It was against this background that I resolved to "cure" myself of my homosexuality. After all, wasn't homosexuality a curable mental illness? Methodically I embarked on a campaign of self-transformation. I bought a house, a boat, new clothes, and a new car. I had myself fitted with contact lenses and had my hair styled. I registered with a computer dating service and joined the local bachelors' club. I took ballroom dance lessons and plunged headlong into the dating game. I also attempted to banish all gay fantasies from my mind.

During this time I remained skeptical that I could ever become "straight" because my homosexuality felt like such an integral part of my personality. But I reasoned that I could never be certain that change was impossible until I had made a good-faith effort.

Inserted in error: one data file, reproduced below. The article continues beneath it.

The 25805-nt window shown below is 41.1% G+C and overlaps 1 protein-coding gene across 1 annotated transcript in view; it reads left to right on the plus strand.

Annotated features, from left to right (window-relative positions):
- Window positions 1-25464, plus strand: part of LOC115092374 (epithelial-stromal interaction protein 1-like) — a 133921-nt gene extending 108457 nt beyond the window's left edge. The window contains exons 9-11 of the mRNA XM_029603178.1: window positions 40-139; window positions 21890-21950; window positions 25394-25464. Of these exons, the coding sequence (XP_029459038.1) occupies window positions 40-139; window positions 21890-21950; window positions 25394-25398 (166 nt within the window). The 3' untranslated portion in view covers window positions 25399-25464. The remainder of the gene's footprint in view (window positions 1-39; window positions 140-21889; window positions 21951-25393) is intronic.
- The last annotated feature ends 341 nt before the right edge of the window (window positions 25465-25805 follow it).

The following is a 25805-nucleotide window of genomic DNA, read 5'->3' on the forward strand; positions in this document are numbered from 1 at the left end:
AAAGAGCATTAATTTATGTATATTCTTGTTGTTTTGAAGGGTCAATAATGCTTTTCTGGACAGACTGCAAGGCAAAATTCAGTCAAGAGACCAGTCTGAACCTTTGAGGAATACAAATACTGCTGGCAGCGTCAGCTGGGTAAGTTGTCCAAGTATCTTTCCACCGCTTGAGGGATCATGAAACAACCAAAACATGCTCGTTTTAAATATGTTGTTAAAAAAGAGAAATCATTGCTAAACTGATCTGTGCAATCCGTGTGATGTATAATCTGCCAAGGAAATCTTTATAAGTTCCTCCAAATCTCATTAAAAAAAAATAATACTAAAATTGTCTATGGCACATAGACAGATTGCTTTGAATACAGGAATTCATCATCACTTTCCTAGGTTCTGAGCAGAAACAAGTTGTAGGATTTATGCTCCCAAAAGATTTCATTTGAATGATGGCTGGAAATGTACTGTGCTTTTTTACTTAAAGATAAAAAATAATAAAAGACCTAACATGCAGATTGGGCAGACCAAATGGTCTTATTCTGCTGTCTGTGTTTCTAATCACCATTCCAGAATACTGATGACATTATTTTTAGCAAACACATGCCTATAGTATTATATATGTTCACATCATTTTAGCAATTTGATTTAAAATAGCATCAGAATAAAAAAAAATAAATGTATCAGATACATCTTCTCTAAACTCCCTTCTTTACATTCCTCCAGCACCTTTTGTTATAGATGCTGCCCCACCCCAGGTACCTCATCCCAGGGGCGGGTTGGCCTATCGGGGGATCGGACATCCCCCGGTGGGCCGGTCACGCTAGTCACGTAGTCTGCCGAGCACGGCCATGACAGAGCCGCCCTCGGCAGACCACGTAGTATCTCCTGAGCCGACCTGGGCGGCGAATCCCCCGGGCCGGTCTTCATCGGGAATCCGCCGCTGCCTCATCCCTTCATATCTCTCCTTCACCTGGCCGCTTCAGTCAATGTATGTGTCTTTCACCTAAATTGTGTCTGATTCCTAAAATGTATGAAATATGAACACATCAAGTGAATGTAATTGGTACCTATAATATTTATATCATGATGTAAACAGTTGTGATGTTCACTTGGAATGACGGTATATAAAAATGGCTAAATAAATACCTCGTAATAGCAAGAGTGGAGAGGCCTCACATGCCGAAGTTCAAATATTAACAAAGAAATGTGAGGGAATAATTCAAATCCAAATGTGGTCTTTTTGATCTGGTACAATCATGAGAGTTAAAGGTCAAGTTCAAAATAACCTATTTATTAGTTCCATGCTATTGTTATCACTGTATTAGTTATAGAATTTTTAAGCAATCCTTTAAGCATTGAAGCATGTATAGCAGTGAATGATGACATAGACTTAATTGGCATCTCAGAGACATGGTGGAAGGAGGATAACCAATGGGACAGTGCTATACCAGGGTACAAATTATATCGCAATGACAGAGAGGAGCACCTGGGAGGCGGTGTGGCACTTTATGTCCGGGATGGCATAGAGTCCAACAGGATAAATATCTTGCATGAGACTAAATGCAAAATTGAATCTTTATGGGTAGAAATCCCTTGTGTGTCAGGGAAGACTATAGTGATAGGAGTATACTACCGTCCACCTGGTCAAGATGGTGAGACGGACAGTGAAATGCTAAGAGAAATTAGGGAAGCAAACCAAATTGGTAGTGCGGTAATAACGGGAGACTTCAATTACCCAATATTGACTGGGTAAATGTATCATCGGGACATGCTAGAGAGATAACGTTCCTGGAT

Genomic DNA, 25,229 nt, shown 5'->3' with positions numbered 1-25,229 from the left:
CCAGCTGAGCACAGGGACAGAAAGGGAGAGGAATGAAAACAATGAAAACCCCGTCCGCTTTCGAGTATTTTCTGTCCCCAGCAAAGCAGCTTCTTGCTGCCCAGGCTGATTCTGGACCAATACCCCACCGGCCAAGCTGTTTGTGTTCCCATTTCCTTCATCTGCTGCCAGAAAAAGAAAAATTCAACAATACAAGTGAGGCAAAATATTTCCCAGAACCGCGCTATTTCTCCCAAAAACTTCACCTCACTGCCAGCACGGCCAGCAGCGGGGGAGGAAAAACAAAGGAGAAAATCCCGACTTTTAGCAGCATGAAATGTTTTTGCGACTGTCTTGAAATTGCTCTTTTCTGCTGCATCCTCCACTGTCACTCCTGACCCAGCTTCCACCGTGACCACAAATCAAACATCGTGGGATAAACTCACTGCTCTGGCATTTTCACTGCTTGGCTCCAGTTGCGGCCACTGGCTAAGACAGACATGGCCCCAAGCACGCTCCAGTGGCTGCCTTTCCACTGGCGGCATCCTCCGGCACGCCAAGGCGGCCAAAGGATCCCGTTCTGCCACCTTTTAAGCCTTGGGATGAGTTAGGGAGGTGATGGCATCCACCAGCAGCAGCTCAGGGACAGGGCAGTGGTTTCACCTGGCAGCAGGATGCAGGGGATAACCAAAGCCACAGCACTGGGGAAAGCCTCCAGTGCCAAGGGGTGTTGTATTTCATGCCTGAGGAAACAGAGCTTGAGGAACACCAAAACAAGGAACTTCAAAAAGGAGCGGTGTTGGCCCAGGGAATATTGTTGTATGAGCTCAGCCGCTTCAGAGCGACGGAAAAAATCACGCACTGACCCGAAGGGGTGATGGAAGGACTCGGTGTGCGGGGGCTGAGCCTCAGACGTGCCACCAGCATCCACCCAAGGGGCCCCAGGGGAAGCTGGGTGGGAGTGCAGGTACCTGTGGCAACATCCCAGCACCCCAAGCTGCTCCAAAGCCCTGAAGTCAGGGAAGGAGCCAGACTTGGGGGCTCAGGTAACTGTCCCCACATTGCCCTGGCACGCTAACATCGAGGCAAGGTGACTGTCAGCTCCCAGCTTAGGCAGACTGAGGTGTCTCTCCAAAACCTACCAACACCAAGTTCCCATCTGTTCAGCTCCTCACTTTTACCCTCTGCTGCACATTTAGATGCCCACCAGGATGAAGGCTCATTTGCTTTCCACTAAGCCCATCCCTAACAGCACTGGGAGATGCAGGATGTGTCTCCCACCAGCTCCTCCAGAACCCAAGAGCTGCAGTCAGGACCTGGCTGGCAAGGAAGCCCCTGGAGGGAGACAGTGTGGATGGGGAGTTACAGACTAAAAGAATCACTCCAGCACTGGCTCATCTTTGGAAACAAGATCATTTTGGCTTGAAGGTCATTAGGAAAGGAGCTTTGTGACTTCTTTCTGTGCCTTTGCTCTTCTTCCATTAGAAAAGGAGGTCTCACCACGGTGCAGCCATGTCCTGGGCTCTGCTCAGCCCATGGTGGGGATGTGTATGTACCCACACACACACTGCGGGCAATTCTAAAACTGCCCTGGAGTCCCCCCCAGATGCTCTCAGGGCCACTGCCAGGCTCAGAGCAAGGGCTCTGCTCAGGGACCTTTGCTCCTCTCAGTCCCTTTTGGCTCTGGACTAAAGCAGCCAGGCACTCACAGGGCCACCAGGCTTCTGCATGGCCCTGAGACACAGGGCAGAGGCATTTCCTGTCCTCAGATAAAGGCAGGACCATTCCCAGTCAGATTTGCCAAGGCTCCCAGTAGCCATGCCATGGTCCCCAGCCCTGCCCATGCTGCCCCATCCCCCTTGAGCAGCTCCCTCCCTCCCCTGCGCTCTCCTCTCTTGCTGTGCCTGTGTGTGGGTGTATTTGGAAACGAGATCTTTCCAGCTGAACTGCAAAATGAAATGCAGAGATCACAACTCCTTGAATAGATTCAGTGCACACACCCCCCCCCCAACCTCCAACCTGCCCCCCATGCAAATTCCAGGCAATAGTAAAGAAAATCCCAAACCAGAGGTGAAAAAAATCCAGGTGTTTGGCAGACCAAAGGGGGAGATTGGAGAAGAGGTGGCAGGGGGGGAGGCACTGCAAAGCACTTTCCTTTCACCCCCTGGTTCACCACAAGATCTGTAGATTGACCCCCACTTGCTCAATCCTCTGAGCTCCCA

After a few months of indiscriminate dating, I met a young woman whose company I enjoyed and with whom I felt comfortable, and we were married. (Ironically, six months later the Stonewall rebellion would occur.) My thinking at this time was that if only I could manage to live a straight life I would, perforce, become straight. I resolved to be faithful to my wife as long as we were married and to eschew any form of double life for myself.

Photo of a man bound upThe marriage lasted twenty years and produced two sons. But, even though I kept my resolutions and lived a perfectly straight and faithful married life, my experiment in self-transformation was not only a dismal failure but a disaster as well. At no time during my marriage did I feel heterosexual or even bisexual. Marital relations, always emotionally painful, became burdensome as well. I felt like a circus bear trained to perform an act alien to its nature such as roller skating or riding a bicycle. I began to resented being "put through my paces." Very gradually, and to the considerable distress of my wife, I lost all interest in sex. I felt that, rather than living my own life, I was living the life of a fictional "straight" character of my own creation. I feared that I would live out my entire life never having interacted honestly with another human being. I became severely depressed.